by Jon Schwarz, The Intercept:
AS I READ The Devil’s Chessboard: Allen Dulles, the CIA, and the Rise of America’s Secret Government, a new book by Salon founder David Talbot, I couldn’t help thinking of an obscure corner of 1970s history: the Safari Club.
Dulles — the Princeton man and white shoe corporate lawyer who served as CIA director from 1953 to 1961, still the longest tenure in agency history — died in 1969 before the Safari Club was conceived. And nothing about it appears in The Devil’s Chessboard. But to understand the Safari Club is to understand Allen Dulles and his milieu.
Any normal person would likely hear the Safari Club saga as a frightening story of totally unaccountable power. But if there’s one thing to take away from The Devil’s Chessboard, it’s this: Allen Dulles would have seen it differently — as an inspiring tale of hope and redemption.
Because what the Safari Club demonstrates is that Dulles’ entire spooky world is beyond the reach of American democracy. Even the most energetic post-World War II attempt to rein it in was in the end as effective as trying to lasso mist. And today we’ve largely returned to the balance of power Dulles set up in the 1950s. As Jay Rockefeller said in 2007 when he was chairman of the Senate Intelligence Committee, “Don’t you understand the way intelligence works? Do you think that because I’m chairman of the Intelligence Committee that I just say ‘I want it, give it to me’? They control it. All of it. All of it. All the time.”
In February 2002, Saudi Prince Turki Al Faisal, head of Saudi intelligence from 1977 until September 1, 2001, traveled to Washington, D.C.
While there, Turki, who’d graduated from Georgetown University in the same class as Bill Clinton, delivered a speech at his alma mater that included an unexpected history lesson:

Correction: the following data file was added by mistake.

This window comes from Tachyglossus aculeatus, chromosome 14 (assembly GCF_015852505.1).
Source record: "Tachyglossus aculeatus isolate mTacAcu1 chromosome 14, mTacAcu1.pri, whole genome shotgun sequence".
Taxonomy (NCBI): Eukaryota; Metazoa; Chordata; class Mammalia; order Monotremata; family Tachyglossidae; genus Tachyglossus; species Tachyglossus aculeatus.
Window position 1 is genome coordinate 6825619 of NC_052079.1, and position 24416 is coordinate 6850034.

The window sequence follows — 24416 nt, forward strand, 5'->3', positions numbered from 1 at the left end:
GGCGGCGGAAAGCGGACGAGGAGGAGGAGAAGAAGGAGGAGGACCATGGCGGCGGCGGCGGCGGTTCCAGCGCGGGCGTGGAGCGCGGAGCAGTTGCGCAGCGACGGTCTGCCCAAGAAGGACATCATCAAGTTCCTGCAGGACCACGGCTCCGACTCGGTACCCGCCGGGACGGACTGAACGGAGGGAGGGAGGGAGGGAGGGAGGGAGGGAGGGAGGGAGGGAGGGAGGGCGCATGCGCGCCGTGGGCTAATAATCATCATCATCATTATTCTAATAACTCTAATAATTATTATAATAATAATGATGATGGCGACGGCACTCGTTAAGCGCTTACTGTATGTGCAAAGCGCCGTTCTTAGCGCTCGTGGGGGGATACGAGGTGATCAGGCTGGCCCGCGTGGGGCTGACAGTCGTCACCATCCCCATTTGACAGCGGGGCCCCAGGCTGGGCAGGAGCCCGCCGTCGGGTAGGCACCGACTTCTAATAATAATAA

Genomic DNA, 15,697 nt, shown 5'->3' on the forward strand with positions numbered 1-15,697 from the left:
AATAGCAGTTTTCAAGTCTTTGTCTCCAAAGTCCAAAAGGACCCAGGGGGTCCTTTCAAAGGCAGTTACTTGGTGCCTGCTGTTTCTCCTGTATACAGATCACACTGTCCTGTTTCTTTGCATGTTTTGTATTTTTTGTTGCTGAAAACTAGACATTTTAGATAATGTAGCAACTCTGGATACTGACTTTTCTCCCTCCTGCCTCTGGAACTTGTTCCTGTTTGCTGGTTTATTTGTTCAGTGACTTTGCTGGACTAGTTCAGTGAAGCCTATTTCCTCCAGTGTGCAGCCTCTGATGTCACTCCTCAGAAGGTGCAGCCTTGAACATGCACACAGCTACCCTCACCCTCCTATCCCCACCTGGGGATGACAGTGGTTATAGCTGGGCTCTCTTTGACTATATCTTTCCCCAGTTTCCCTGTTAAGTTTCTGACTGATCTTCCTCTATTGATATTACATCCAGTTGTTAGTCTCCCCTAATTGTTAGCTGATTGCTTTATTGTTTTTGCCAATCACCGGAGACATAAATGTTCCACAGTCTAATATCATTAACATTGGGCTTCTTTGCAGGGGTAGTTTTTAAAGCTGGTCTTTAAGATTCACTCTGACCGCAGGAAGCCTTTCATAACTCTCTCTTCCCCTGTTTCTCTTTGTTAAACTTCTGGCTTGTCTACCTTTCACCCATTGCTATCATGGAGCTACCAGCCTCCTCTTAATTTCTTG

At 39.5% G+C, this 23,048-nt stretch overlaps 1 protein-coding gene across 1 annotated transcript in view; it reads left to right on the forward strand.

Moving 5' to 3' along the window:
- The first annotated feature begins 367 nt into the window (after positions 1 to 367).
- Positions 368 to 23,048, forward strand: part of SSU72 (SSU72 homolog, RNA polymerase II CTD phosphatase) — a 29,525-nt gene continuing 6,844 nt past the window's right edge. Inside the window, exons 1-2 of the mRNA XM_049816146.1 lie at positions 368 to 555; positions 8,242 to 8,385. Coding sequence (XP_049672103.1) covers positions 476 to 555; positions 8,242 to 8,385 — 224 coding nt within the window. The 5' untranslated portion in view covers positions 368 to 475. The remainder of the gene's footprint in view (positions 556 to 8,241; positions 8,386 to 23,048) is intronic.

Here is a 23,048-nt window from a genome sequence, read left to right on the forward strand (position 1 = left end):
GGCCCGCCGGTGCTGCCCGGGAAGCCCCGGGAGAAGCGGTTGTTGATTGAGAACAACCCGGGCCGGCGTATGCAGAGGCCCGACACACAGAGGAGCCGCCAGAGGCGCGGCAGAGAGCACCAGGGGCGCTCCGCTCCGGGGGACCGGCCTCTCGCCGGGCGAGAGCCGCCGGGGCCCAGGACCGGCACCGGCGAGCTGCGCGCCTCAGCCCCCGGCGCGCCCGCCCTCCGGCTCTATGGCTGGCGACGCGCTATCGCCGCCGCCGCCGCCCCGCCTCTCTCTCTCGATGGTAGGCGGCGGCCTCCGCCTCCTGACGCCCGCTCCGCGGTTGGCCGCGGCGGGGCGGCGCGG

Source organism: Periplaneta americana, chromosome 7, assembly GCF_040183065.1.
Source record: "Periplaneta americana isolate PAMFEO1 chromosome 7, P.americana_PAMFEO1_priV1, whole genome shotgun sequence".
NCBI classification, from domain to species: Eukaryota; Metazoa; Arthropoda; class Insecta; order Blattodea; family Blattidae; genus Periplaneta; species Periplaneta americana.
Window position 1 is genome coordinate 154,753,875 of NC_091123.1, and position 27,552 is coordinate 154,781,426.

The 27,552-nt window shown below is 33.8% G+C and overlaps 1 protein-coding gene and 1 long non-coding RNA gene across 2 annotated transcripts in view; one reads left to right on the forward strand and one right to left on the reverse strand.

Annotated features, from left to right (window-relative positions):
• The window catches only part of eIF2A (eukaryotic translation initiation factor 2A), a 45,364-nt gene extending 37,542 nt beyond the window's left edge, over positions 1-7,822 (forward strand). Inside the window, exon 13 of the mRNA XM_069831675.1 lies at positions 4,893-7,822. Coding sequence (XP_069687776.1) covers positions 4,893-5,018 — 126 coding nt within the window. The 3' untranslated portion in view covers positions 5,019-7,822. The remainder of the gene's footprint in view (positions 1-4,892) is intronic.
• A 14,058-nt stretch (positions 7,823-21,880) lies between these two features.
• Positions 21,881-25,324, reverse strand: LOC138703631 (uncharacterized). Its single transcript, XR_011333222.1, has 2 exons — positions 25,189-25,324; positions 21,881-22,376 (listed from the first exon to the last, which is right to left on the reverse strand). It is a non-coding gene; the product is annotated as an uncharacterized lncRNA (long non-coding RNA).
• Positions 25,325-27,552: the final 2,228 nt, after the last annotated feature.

In 1976, after the Watergate matters took place here, your intelligence community was literally tied up by Congress. It could not do anything. It could not send spies, it could not write reports, and it could not pay money. In order to compensate for that, a group of countries got together in the hope of fighting communism and established what was called the Safari Club. The Safari Club included France, Egypt, Saudi Arabia, Morocco, and Iran … so, the Kingdom, with these countries, helped in some way, I believe, to keep the world safe when the United States was not able to do that. That, I think, is a secret that many of you don’t know.
Turki was not telling the whole truth. He was right that his Georgetown audience likely had never heard any of this before, but the Safari Club had been known across the Middle East for decades. After the Iranian revolution the new government gave Mohamed Hassanein Heikal, one of the most prominent journalists in the Arab world, permission to examine the Shah’s archives. There Heikal discovered the actual formal, written agreement between the members of the Safari Club, and wrote about it in a 1982 book called Iran: The Untold Story.
And the Safari Club was not simply the creation of the countries Turki mentioned — Americans were involved as well. It’s true the U.S. executive branch was somewhat hamstrung during the period between the post-Watergate investigations of the intelligence world and the end of the Carter administration. But the powerful individual Americans who felt themselves “literally tied up” by Congress — that is, unfairly restrained by the most democratic branch of the U.S. government — certainly did not consider the decisions of Congress to be the final word.
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